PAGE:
After Roger went home with a wound dressing on his mangled finger, Danny and I sat in silence. I don’t know exactly what Danny was thinking, but his thoughts may have been similar to mine. I admired the way the turtle had struck at Roger when bullied, something Danny and I secretly wished we could do to our abusive father. We never saw our pet again. As it happened, the poor creature’s ill treatment seemed to settle a curse on our house, and Danny and I never discovered another box turtle.
Many years later, during the summer of 1995, I married my second wife Elizabeth on the back porch of our California home with about fifty friends and relatives in attendance. Not only were we highly compatible, we strongly supported each other as we healed from past traumas—we’d both been abused by our parents and first spouses. For our honeymoon, we flew to Oahu, Hawai’i, where the pleasantly warm but refreshing turquoise water is remarkably clear. We took up scuba diving.
Before our first boat dive, our dive master addressed us. He was a Japanese-American of about thirty named Dave, who wore a sun-bleached baseball cap backwards and grinned frequently. He was fluent in both Japanese and English and specialized in serving Japanese tourists.
“I just want to give you a heads up,” he said, first in Japanese and then in English. “There’s a sea turtle named Tripod who frequents these waters. You’ll recognize him because he’s only got three legs—a shark probably got his missing one. If he comes close to you, just stay calm and relaxed. He’s harmless. I dive here all the time, and we know each other.”
Elizabeth and I and several other divers who weren’t certified gently fell backwards into the shimmering water and swam down forty feet, where we were allowed to spend forty minutes before returning to the boat. Dave hung out with us while the certified divers descended to the ocean floor about sixty feet below us. Shafts of sunlight glinted through the water, illuminating brightly colored fish.
And then Tripod arrived.
The sea turtle startled a woman in our party by swimming up to her and peering into her mask. At first, she jerked away; then she remembered Dave’s advice and relaxed. Unperturbed, Tripod moved from diver to diver, repeating this process. He gazed into my mask from about a foot away, his expression curious and friendly.
He quickly moved on until he recognized Dave; then he became wildly excited, as if he were a dog greeting his master at the front door after a long day’s wait. While Tripod swirled around Dave, our dive master stroked Tripod’s head, throat, and great shell, which thrilled the sea turtle. Alas, these creatures are endangered, and it’s illegal to touch them, but we were all delighted to see this inter-species display of affection. And I like to believe that Tripod blessed our marriage, since Elizabeth and I have been happily married for twenty-two years.
I realize my thoughts about the magical/spiritual properties of turtles might be escapist nonsense dreamed up by a physically abused kid who also sought solace in comic books, science fiction novels, and fantasy-adventure TV, such as Star Trek, The Man from U.N.C.L.E., and Voyage to the Bottom of the Sea. However, these beliefs are strong and comforting, and I hold to them. Readers, of course, are welcome to make up their own minds.
At present, our home is filled with turtle icons and photographs. A turtle statue nestled in our front garden guards our main door while his brother on our patio protects our rear flank. Framed photographs of sea turtles decorate our downstairs bathroom walls, and a statue of a sea turtle surfs our living room carpet. Elizabeth and I have acquired these items without ever discussing the turtle theme.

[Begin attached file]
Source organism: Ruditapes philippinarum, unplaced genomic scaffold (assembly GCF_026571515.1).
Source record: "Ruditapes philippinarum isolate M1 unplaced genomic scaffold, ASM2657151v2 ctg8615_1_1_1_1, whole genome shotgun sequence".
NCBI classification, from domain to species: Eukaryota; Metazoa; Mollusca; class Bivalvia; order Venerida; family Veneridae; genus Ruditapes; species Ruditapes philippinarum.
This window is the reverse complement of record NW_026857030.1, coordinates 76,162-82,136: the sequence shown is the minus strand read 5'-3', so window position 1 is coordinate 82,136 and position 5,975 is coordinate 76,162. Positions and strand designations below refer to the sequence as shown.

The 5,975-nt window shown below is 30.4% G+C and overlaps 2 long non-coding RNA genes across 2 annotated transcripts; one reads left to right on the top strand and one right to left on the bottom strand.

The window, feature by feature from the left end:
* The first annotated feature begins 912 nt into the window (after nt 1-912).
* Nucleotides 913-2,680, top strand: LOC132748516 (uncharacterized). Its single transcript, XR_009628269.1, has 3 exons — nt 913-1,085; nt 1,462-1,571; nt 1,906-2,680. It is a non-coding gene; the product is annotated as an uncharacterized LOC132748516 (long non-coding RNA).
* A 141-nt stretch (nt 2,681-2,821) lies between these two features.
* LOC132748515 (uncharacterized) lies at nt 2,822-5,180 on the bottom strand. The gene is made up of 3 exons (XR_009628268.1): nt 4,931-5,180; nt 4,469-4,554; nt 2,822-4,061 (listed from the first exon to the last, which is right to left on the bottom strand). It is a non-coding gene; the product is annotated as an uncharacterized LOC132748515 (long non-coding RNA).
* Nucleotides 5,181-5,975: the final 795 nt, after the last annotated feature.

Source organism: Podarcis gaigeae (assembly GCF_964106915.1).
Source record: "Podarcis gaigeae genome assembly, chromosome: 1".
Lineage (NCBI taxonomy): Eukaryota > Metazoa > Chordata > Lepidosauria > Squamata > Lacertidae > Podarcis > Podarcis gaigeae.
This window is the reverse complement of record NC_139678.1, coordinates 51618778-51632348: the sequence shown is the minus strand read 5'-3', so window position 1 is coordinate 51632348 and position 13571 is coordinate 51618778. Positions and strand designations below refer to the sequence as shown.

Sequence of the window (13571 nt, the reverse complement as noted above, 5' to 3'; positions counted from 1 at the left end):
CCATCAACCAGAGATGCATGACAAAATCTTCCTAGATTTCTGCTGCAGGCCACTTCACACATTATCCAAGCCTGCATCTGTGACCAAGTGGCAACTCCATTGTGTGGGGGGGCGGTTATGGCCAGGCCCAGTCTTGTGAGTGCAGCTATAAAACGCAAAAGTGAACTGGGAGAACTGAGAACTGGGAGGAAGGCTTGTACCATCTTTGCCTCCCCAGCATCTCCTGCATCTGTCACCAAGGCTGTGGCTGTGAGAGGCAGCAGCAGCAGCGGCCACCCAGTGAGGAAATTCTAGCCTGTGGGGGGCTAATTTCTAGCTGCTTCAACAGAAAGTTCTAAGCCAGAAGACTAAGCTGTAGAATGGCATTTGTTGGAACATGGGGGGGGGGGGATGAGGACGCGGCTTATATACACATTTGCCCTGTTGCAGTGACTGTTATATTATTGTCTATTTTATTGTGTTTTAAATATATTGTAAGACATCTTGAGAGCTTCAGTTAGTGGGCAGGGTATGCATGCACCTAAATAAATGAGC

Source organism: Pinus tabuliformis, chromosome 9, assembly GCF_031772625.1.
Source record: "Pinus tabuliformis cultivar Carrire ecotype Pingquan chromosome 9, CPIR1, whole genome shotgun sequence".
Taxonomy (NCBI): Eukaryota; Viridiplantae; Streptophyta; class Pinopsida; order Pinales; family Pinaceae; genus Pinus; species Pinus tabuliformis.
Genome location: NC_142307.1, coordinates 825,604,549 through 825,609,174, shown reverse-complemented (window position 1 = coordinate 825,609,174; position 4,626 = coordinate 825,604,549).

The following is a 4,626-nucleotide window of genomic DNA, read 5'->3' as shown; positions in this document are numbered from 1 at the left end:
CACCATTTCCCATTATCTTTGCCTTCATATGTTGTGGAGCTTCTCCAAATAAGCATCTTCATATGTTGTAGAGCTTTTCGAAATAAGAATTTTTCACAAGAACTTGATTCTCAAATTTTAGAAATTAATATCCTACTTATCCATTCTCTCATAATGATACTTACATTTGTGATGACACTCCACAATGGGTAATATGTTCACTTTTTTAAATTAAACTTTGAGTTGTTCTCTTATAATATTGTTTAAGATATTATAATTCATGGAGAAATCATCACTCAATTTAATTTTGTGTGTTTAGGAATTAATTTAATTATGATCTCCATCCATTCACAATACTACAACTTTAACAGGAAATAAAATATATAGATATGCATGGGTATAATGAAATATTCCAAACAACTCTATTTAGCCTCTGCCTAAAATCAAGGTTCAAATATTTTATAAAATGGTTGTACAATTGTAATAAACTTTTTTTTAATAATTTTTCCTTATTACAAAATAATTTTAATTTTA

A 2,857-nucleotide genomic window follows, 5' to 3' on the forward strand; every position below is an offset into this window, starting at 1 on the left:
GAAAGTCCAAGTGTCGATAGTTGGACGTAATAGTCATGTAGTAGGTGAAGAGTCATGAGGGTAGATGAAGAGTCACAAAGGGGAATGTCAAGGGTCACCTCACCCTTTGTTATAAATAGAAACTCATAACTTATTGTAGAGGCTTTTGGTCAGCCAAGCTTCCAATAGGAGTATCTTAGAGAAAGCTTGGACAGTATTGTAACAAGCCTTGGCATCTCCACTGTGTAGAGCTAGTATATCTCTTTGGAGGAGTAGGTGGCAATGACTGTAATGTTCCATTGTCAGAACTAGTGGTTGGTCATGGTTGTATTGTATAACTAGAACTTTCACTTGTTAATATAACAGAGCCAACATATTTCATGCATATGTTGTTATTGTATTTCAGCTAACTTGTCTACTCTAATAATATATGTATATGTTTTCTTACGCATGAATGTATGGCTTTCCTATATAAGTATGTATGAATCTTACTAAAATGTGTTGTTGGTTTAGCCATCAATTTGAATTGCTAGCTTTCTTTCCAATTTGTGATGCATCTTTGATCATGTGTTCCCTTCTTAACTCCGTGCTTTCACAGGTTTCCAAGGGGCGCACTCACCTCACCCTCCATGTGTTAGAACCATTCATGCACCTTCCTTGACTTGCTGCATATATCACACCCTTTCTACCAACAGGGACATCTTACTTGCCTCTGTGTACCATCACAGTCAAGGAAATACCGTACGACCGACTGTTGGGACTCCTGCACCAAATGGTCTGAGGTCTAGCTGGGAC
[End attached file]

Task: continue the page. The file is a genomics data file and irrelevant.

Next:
“Why do you like turtles so much?” I asked her recently.
“Because you like them, and I love you,” she said.
“But what about all the times we’ve swum with sea turtles in Hawai’i?” I said.
“That’s different,” she said. “That’s awe-inspiring.”
When my son Mathew was ten, he acquired a Chinese box turtle he named Flash because the two yellow stripes on his head reminded Matt of the yellow wings on the head of the DC comic superhero. Also, the year was 1992, and the yellow stripes also reminded Matt of the masks worn by the super popular Teenage Mutant Ninja Turtles. Matt obtained Flash shortly before I divorced my first wife Linda and she moved out. Then Elizabeth entered our lives, took a liking to Flash, and immediately made some suggestions about how we could make him more comfortable in his aquarium.
Flash is a wonderful turtle who feels like a reincarnation of Grover. He loves to be held and talked to, and his head and limbs are always out of his shell when he’s visiting with us humans. Elizabeth and I have taken him to several vets over the years, and they always comment that he’s the most social box turtle they’ve ever seen. On one visit, the vet trimmed Flash’s nails and beak and gave him an injection of vitamin A. At this point, Flash decided he’d had enough, so he unfolded his penis, which looks like a large black orchid, to show that he was a badass who wasn’t going to take it anymore. Gotta love a turtle with personality and balls!
Matt has grown up and settled in Japan, so Flash lives in our study where I do my writing. I love having him as company. And the Berkeley Vivarium, where Matt bought Flash, estimates he’ll live to be about fifty, so we’ll be able to enjoy him for decades to come. His fiftieth birthday will be around 2042, and I’ll be eighty-six, if I’m so lucky. Elizabeth and I have put the care of Flash in our will in case he outlives us!
As I write this, Flash is sleeping under his towel. In a few minutes, I’ll hold and talk to him and provide him with a warm bath and half a dozen night crawlers. But even as he sleeps, I’m filled with comfort and joy. I love him, and he reminds me of all the turtles I’ve owned or encountered and the things they’ve taught me, and my loved ones.
Allen Long is the author of Less than Human: A Memoir (Black Rose Writing, 2016). His memoirs have appeared or are forthcoming in Broad Street, Copperfield Review, Eunoia Review, Scholars & Rogues, Stepping Stones, and Verdad. An assistant editor at Narrative Magazine since 2007, Allen lives with his wife near San Francisco.